Why are Finns the happiest people in the world?
By Enver Robelli / A report on Finland in a German newspaper and some thoughts on Kosovar missed opportunities.
Big newspapers also bring great reports. They have the opportunity to send correspondents to different and interesting places, where they can research and write fantastic reports. Kai Strittmatter, correspondent for the Scandinavian countries of the Tages Anzeiger (Zürich) and Süddeutsche Zeitung (München), wrote to me in an email a few weeks ago: "why the Finns are the happiest people in the world." Researching happiness in crown time is a beautiful job. The report from Finland was published today. Three pages of the newspaper. So why are Finns the happiest people in the world? For the Albanian public - a short summary of the report (this is a tempting promise to read the text).
According to the UN World Happiness Report the happiest people in the world live in Finland. Three times in a row, the UN has chosen Finland as the country worth living in the most.
One explanation why Finns are happy has to do with books and libraries. On the 100th anniversary of independence (in 2017) Finland did not donate a monument to itself, but a library. Oodi, this is the name of the central library of Helsinki, the capital of Finland. "A gift from another world," writes Strittmatter. And he continues: “Happy are those people who, on the occasion of the 100th anniversary of their existence as a state, donate to themselves a library, which has been chosen as the best in the world. The Oodi is more than just a library, it is a kind of living room for Helsinki residents and visitors. There you can read and borrow books, meet friends, organize birthday parties, borrow tools that are missing from home. "Look, across there is the parliament, the temple of democracy. We have built (the library) Oodi in such a way that from here we stand on an equal footing with the parliament ", says the architect Antti Nousjoki. The goal is for people to live in the library and not waste time shopping, "shopping", as it is already said in all English languages ??without any need.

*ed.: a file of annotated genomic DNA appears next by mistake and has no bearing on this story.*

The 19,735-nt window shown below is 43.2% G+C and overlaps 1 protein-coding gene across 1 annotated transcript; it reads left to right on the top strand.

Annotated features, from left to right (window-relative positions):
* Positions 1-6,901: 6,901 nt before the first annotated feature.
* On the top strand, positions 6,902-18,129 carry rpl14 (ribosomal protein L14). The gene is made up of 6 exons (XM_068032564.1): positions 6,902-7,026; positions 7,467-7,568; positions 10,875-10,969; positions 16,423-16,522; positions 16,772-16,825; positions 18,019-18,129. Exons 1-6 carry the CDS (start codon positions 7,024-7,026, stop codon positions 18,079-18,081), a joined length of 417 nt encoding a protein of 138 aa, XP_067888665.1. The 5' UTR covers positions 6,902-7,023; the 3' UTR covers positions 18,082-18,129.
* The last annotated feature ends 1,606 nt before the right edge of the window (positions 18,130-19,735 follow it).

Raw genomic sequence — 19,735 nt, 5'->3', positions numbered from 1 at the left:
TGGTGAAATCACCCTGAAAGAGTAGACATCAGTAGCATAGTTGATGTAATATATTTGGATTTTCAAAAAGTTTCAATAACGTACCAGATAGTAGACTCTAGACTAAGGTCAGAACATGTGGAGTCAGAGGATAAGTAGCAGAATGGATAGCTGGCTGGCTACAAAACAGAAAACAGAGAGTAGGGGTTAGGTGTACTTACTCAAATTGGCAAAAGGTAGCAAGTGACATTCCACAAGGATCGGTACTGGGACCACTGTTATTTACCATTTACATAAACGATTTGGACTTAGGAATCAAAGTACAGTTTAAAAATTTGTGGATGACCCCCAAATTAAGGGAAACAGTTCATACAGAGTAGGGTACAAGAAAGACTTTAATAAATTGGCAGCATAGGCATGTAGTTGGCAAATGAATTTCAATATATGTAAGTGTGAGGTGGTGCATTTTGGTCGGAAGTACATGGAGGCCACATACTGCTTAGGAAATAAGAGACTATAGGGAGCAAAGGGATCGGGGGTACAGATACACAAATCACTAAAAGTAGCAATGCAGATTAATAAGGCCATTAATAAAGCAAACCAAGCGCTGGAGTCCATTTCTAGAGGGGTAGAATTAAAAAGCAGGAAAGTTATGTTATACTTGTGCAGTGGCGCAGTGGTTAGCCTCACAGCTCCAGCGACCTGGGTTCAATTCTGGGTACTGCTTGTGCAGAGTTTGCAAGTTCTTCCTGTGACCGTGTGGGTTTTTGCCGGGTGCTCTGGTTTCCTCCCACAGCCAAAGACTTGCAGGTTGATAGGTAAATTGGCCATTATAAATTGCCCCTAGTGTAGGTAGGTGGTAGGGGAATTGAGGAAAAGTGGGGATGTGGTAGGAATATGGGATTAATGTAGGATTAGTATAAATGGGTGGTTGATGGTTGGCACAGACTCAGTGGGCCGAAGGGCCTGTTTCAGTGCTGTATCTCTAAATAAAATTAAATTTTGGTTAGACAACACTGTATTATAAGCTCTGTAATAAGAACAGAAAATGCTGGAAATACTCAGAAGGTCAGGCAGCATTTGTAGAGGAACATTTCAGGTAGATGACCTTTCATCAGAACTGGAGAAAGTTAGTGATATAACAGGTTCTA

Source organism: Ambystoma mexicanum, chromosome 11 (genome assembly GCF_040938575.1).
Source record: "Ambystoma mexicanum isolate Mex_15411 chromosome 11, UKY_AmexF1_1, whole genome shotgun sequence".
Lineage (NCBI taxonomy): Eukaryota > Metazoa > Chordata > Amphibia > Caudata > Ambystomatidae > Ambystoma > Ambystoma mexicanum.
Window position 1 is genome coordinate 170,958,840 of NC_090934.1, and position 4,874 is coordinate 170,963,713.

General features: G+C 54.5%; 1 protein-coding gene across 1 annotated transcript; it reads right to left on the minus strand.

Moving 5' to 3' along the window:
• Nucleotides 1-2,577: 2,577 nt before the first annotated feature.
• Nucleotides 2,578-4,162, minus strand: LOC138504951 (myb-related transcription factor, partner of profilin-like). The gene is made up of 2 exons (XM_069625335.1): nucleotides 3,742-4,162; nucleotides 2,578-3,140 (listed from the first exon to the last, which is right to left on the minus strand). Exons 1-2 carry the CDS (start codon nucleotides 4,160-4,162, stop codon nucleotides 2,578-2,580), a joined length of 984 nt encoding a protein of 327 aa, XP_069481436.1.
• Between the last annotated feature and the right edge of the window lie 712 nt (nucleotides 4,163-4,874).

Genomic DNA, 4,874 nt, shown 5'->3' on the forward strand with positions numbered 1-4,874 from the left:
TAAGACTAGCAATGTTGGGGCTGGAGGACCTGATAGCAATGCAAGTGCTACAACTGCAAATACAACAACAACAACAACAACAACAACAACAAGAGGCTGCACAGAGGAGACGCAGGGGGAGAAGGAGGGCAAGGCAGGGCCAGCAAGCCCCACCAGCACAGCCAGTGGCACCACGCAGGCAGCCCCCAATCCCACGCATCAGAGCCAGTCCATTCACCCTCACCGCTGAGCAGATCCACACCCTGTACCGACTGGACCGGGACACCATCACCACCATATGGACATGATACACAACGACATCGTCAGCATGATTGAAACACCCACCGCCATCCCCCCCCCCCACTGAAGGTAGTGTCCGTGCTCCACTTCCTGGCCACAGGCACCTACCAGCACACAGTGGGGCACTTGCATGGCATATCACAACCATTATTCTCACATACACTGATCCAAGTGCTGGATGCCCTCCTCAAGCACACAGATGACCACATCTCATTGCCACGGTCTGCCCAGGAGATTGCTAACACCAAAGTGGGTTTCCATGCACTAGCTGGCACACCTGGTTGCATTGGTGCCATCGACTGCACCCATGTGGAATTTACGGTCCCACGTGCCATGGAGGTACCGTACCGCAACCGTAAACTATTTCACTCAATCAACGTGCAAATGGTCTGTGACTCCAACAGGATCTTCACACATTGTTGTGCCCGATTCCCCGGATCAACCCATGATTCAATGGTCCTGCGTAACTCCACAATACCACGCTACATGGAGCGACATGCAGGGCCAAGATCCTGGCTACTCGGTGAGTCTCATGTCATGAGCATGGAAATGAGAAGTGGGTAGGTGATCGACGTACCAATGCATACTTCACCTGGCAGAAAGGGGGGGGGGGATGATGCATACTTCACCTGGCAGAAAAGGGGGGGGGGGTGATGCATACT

Many years ago Finland passed a law on libraries. In 2016, Finns visited a library 50 million times and borrowed 68 million books. As far as I know: Finland has a population of 5.5 million. The Oodi Library has cost 100 million euros. Lots of money? Pak para? Who gets worried. It is important for the people to be happy in the big city hall. Has it been possible to build something like this in Kosovo? Consider the 10th anniversary of independence: a large library that draws attention beyond the region, a temple of knowledge and - why not - a temple of happiness? Kosovo also has 100 million. But Kosovo has 100 million for asphalt, for dizzying enrichment of politicians, for those who after "liberating" Kosovo bought thousands of hectares at absurdly cheap prices and now either turn them into quarries or private ranches. On the other hand: a lot of energy has been expended in barren debates over the construction of places of worship in Pristina. The arbitrarily built cathedral is an architectural anti-pearl. The mosque that is expected to be built will be of the same ugly architectural level.